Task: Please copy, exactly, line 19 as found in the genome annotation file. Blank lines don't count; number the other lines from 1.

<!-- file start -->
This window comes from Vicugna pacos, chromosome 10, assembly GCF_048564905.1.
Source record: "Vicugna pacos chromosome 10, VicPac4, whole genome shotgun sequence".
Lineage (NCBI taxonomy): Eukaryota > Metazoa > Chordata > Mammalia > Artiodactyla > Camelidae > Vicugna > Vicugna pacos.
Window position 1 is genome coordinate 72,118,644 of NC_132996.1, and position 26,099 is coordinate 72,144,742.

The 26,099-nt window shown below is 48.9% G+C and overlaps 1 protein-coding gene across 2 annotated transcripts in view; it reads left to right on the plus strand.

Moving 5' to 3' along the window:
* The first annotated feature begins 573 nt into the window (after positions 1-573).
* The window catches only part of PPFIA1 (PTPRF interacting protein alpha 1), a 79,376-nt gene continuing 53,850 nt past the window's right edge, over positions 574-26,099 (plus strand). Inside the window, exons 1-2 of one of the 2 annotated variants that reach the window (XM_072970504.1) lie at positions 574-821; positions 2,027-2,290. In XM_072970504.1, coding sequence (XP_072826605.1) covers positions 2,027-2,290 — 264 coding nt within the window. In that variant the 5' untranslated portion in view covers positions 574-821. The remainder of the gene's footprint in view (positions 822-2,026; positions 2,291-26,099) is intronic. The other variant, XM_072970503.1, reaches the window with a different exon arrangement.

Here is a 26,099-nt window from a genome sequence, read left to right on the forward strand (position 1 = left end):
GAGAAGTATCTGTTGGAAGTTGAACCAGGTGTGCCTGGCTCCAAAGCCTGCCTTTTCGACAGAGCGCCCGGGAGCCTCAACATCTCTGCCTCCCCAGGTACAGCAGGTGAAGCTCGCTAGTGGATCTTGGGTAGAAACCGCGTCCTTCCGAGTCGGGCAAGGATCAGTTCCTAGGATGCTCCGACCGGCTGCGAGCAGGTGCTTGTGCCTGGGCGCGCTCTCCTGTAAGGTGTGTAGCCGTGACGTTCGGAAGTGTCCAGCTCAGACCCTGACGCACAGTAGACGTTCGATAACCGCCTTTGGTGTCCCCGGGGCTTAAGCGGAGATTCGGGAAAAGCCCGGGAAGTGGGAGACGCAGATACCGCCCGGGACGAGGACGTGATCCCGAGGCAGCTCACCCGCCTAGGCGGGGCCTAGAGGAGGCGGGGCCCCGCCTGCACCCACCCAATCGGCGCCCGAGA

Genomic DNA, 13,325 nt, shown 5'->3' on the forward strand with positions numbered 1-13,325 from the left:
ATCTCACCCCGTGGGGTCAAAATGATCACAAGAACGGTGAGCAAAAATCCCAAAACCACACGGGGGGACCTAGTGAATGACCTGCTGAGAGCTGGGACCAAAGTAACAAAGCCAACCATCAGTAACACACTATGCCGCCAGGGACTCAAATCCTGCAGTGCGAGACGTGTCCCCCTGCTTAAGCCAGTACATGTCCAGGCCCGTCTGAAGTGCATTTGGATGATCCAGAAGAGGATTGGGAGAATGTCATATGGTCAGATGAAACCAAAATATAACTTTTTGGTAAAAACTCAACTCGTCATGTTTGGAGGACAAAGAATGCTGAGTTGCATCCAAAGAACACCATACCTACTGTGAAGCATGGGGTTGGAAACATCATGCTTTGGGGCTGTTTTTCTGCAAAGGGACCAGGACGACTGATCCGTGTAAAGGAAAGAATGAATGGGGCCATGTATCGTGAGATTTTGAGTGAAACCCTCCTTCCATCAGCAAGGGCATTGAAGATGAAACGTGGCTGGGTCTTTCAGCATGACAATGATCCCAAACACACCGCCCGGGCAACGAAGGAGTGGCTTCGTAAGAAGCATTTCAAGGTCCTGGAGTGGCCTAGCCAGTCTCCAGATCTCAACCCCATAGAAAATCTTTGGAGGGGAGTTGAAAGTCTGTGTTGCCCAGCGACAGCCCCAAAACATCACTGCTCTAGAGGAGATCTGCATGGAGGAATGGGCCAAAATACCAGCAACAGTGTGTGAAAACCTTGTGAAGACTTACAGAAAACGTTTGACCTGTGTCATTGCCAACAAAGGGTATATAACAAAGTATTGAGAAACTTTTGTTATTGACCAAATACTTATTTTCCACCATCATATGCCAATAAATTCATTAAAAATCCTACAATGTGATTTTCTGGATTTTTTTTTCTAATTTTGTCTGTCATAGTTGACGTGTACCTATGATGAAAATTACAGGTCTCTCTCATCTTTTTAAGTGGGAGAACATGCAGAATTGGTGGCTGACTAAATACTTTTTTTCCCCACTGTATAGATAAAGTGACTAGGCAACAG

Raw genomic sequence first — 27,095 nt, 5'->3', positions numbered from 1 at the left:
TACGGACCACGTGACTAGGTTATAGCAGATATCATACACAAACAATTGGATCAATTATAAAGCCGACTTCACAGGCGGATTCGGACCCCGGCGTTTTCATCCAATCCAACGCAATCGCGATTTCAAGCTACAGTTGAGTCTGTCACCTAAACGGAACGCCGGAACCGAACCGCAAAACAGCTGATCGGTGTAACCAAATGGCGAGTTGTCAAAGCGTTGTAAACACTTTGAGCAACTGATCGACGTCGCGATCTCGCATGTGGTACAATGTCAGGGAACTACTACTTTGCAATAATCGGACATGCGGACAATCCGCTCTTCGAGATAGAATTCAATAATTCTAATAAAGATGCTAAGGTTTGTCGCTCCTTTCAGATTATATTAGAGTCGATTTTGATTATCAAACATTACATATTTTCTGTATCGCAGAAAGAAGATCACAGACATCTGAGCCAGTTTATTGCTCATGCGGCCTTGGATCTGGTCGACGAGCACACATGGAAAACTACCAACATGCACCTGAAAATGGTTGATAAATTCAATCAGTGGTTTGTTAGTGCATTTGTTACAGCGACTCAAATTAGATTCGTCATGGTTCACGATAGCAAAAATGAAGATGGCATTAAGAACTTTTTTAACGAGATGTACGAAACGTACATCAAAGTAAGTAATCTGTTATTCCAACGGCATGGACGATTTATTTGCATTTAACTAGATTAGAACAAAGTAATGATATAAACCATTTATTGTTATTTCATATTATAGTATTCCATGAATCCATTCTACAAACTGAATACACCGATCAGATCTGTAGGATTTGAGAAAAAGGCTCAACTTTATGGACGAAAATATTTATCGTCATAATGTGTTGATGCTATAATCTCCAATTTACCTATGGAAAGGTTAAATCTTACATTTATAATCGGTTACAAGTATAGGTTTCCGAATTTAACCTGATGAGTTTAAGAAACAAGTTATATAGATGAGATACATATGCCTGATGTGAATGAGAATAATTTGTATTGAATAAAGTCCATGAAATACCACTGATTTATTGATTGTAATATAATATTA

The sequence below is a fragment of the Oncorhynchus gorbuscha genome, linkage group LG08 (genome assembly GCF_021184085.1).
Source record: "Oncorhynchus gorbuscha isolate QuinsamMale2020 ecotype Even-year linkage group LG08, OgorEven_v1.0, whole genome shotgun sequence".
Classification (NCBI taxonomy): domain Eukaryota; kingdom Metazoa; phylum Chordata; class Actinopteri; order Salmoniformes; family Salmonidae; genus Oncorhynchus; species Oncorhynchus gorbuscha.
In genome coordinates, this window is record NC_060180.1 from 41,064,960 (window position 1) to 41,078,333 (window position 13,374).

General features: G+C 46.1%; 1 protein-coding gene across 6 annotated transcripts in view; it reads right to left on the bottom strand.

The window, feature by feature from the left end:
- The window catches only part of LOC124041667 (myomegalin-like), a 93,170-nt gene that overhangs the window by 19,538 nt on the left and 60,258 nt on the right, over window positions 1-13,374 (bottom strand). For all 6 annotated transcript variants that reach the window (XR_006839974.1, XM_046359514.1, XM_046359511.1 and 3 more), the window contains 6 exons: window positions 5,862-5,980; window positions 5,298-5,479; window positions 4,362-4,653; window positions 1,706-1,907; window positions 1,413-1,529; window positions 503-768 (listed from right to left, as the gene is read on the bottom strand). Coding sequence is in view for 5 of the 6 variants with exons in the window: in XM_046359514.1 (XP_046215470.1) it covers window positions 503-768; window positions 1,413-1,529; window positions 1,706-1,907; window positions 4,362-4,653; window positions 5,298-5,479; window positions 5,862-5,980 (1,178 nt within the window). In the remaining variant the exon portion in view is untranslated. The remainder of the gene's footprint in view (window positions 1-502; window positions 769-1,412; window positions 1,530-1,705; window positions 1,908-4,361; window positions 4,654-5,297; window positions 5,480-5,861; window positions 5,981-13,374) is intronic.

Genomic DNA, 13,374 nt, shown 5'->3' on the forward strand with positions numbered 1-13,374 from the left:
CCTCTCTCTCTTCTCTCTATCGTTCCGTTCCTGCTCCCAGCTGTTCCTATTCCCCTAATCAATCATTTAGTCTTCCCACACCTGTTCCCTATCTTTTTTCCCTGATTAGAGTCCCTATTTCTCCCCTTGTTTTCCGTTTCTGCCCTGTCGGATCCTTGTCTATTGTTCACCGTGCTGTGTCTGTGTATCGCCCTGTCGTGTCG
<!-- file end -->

General features: G+C 46.1%; 1 protein-coding gene across 6 annotated transcripts in view; it reads right to left on the bottom strand.